If you are having problems, please check the SonarQube Documentation (here is the Getting Started guide). If everything went ok, then you should see in your terminal a message like "<date> INFO yyy [ xxxx ] SonarQube is up". Now open your browser and type the following address on it:
http://localhost:9000
Click on "Log In" (top-right corner). The login is "admin" and password is also "admin" (you can change later if you want). After the login, you can click on "Create New Project". For the Project Key and Display Name type "JPacman" (if you change the name, you will need to adapt other commands later, as they use the Key to identify the project). 

Now you will see the page for "Analyze you Project". In the first step, for the token name type "jpacmantoken". Click on "generate" and then "continue" (remember this generated code for step 2).

If everything was ok, then you should see step 2. Select "Java" and then "Gradle". You can follow the instructions given but for this lab session, you can just keep following here. So the first thing to do is update your build Gradle file (if you fetched the last version of the repository, this is not necessary). Open your IntelliJ with the JPacman sources, and in the project root folder you will find the "build.gradle" file. Open the file and add this line after line 7 (inside the "plugins" element):
id "org.sonarqube" version "2.7"
Now you can use the terminal inside IntelliJ for the command given by SonarQube, place all in the same line (adapt the command accordingly for Windows):
./gradlew sonarqube -Dsonar.projectKey=JPacman  
   -Dsonar.host.url=http://localhost:9000 -Dsonar.login=<generated token code>
If you are having problems with the above command, try this one instead:
./gradlew sonarqube -Dsonar.projectKey=JPacman  
    -Dsonar.host.url=http://localhost:9000 -Dsonar.login=admin -Dsonar.password=admin
If everything was ok, then the page on SonarQube should update in a while with JPacman source code information. Here is a screenshot of SonarQube once it finishes its analysis on JPacman.
 
Click on the "Code Smells" and analyze the detected smells. You can also see that SonarQube also gives some explanation of the smells ("Why is this an issue?"). 
 
Questions:
  • Which one is more useful to find refactoring targets: CodeScene or SonarQube?
  • Which one provides better reasoning/explanation on the possible refactoring targets: CodeScene or SonarQube?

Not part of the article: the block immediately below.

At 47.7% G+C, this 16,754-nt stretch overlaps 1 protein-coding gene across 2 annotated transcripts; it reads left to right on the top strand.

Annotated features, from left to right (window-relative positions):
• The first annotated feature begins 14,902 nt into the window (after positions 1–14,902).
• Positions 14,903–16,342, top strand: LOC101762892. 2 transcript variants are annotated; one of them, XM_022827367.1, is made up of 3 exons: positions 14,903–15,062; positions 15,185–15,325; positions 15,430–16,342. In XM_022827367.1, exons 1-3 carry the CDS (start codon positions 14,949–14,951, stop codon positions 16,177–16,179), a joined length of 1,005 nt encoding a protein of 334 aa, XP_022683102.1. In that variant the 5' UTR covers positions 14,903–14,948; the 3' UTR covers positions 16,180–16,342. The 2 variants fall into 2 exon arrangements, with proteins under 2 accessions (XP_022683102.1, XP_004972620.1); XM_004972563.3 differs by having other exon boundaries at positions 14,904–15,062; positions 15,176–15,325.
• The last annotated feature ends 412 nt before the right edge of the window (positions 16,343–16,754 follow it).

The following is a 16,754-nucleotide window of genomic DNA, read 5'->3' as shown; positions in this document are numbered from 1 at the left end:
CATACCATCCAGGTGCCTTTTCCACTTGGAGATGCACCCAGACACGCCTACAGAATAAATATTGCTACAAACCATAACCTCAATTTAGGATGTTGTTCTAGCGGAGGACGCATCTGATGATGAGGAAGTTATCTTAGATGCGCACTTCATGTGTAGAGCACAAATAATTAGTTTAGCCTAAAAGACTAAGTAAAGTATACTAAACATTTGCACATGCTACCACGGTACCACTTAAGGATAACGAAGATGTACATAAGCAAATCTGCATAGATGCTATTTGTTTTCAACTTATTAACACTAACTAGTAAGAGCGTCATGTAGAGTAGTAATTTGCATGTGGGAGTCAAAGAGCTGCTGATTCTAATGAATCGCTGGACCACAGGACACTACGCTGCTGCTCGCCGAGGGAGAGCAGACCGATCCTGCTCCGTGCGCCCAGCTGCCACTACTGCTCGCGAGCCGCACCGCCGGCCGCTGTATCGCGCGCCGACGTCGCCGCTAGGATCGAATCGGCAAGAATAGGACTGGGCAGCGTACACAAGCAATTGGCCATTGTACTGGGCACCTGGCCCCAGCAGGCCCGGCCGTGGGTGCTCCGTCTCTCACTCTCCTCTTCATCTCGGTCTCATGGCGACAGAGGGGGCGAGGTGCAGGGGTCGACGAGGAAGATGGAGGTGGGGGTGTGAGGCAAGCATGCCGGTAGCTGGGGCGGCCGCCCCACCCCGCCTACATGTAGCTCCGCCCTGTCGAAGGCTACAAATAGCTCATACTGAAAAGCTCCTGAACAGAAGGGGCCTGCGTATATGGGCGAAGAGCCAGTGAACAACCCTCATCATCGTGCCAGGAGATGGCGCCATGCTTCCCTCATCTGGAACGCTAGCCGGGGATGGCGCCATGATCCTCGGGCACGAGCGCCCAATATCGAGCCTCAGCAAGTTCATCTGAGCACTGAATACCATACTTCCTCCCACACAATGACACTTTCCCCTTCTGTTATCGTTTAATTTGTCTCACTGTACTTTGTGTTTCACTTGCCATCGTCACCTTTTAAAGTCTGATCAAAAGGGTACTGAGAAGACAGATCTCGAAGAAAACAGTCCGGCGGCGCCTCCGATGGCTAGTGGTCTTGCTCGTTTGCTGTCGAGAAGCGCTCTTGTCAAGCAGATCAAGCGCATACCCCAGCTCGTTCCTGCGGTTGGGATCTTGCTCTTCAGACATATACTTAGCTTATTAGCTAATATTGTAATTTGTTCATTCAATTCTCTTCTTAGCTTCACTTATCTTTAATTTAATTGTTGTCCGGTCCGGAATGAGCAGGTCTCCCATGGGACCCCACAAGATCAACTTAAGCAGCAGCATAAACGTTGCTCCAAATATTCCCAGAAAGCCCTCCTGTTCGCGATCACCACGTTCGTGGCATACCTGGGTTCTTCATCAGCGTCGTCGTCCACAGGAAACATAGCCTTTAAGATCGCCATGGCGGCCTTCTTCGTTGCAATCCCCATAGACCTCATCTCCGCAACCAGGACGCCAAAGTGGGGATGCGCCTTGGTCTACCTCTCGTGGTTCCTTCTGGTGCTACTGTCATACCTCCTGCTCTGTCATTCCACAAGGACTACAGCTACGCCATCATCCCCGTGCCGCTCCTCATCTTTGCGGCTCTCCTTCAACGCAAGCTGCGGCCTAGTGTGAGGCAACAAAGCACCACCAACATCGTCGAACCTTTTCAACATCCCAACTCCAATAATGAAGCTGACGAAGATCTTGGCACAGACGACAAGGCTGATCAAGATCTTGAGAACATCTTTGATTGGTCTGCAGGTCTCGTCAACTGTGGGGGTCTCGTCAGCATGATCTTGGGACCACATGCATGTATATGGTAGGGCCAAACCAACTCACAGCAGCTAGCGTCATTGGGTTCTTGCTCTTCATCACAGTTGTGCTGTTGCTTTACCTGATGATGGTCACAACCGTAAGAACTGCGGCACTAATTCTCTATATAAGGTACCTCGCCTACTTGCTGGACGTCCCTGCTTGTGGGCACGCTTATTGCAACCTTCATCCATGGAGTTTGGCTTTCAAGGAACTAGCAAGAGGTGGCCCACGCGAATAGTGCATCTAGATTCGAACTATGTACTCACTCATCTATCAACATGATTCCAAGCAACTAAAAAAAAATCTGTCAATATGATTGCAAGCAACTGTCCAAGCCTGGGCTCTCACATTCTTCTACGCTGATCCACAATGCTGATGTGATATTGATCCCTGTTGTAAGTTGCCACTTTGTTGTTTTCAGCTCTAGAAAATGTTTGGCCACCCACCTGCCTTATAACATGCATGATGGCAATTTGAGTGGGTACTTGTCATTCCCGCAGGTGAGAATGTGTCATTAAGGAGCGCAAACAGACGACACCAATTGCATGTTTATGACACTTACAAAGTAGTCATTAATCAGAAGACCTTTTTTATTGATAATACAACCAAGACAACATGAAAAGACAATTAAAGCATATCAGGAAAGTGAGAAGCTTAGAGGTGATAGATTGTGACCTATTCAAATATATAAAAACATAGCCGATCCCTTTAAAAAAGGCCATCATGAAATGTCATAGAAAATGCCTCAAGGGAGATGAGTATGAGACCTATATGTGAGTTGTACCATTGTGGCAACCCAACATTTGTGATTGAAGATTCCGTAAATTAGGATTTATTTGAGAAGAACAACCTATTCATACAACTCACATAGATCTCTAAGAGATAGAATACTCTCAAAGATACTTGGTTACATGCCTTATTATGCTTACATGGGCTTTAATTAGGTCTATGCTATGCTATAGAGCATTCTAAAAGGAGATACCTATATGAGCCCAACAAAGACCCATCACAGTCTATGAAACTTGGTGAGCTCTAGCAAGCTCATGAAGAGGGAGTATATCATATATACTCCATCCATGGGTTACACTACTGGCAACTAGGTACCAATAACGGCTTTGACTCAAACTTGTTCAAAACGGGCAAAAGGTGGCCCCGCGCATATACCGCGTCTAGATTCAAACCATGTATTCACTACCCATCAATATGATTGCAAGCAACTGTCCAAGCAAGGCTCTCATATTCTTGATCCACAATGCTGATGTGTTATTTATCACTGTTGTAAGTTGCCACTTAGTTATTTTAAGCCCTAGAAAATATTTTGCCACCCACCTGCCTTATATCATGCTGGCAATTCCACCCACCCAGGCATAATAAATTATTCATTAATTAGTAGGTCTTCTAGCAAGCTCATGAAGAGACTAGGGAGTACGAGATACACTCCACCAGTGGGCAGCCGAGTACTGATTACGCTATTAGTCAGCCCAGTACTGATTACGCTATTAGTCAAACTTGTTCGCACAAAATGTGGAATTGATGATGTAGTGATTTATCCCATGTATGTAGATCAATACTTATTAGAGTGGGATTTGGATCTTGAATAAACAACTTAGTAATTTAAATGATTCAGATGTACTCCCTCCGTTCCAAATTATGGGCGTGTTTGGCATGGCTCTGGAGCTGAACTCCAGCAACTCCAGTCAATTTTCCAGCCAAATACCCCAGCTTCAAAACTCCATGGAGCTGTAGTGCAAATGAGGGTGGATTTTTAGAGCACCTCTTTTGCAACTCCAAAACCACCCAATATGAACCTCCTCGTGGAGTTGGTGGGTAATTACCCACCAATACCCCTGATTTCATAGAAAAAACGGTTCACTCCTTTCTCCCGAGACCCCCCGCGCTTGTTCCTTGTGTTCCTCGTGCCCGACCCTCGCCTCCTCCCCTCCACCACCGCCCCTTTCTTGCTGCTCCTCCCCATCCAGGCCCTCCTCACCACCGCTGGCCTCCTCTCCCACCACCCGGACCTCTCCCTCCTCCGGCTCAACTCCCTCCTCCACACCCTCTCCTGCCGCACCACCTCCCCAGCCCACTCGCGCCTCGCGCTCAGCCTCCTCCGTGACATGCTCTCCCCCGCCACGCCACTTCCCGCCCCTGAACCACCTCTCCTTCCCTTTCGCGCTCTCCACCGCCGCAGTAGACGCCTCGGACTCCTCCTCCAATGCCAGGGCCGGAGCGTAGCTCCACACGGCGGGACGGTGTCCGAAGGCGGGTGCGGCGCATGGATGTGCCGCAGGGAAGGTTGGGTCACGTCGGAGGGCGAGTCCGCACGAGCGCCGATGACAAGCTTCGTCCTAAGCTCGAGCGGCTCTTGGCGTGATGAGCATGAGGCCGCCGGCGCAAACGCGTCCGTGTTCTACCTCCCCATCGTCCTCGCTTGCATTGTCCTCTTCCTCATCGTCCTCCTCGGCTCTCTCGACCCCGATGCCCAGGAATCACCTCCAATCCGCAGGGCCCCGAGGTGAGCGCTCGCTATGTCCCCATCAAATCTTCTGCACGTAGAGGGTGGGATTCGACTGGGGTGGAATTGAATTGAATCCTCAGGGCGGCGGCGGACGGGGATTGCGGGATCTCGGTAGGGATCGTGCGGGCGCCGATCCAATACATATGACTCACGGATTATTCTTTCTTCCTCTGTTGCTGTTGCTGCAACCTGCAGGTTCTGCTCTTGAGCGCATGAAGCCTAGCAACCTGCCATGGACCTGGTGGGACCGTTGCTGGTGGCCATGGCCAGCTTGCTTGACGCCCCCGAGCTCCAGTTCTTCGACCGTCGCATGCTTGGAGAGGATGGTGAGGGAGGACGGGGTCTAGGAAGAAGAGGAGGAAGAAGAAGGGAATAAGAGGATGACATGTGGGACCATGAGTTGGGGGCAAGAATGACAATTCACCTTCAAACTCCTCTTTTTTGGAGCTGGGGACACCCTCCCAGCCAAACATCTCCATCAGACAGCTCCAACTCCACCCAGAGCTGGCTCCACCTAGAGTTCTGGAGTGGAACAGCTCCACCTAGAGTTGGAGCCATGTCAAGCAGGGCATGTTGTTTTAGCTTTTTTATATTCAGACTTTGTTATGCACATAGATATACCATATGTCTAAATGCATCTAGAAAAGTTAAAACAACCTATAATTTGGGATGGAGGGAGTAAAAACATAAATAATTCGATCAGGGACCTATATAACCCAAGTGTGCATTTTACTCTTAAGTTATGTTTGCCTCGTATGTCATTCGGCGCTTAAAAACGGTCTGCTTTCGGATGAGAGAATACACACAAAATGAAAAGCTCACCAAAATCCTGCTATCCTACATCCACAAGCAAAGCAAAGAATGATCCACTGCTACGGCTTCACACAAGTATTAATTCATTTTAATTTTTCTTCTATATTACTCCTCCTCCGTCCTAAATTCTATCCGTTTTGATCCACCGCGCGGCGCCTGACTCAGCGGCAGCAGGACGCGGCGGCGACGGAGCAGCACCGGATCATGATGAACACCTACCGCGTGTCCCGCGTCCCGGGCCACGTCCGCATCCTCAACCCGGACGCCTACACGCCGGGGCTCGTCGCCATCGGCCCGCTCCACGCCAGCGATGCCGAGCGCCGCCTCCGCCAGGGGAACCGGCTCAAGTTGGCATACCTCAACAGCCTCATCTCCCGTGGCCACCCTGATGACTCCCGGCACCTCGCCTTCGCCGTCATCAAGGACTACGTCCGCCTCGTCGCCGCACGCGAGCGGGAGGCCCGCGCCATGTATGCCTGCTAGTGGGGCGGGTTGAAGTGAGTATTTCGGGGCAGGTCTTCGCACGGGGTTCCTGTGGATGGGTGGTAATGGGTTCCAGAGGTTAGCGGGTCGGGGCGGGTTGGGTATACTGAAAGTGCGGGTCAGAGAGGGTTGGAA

• Are there many common artifacts found in the Code Smells in SonarQube and Refactoring targets in CodeScene?
 
 

Task 3 -- JPacman Strategic Refactoring


For the Reengineering Course, we value the concept of Strategic Refactoring, which is refactoring with a goal. Tools can help identify artifacts with smells that could lead to potential issues. However, only a developer can really identify the necessary artifacts for a specific goal. Let's do that for JPacman. 
 
As you probably noticed, JPacman is missing many features that were present in the original Pacman game. Now, the idea is to start refactoring the code to support one of those missing features: Extra Lives. In the original Pacman, the player started with 3 lives. In JPacman, there is only 1 life, and if lose it: game over. If you look at the code (Player.java) there is no attribute to store how many lives the player has left. 
 
Look at JPacman's artifacts and plan the necessary refactoring(s) to support multiple lives. You can start on the simplest refactorings as to not "break" the code or go big according to the pattern "Most Valuable First". There is no wrong path here, do whichever you think is easier or most logical for you. Please note, you need only to "plan" the refactorings for this lab session there is no need to actually apply the refactorings on the code (of course, if you want to do it, go ahead --- just remember that planning is the important part here).
 
Questions:
  • Which were your strategies and reengineering patterns for planning this refactoring? 
  • Why did you consider these refactorings important for your goal?
  • Did the previous tools (CodeScene or SonarQube) identify the refactoring targets you deemed necessary for this goal?
  • Do you prefer to refactor just to improve code quality or to refactor with a goal?
 
 

Optional Task -- JPacman Strategic Refactoring (part 2)


For this optional task, you should apply the planned refactorings from the last task on the source code. Remember to assure that your refactorings are not breaking the application.
 
 

Additional Reading Material


In case you want to dive deeper into refactoring, here are some extra materials about it.

  • M. Fowler, K. Beck, J. Brant, W. Opdyke, and D. Roberts. Refactoring: Improving the Design of Existing Code. Object Technology Series. Addison-Wesley, 1 edition, June 1999.
  • M. Lanza and R. Marinescu. Object-Oriented Metrics in Practice - Using Software Metrics to Characterize, Evaluate, and Improve the Design of Object-Oriented Systems. Springer, 2006.
  • M. Fowler and J. Kerievsky. Smells to refactorings quick reference guide. reference sheet, 2005.: http://www.industriallogic.com/blog/smells-to-refactorings-cheatsheet/
  • F. Khomh, M. D. Penta, Y.-G. Guéhéneuc, and G. Antoniol. An exploratory study of the impact of antipatterns on class change- and fault-proneness. Empirical Softw. Engg., 17(3):243–275, June 2012. http://link.springer.com/article/10.1007%2Fs10664-011-9171-y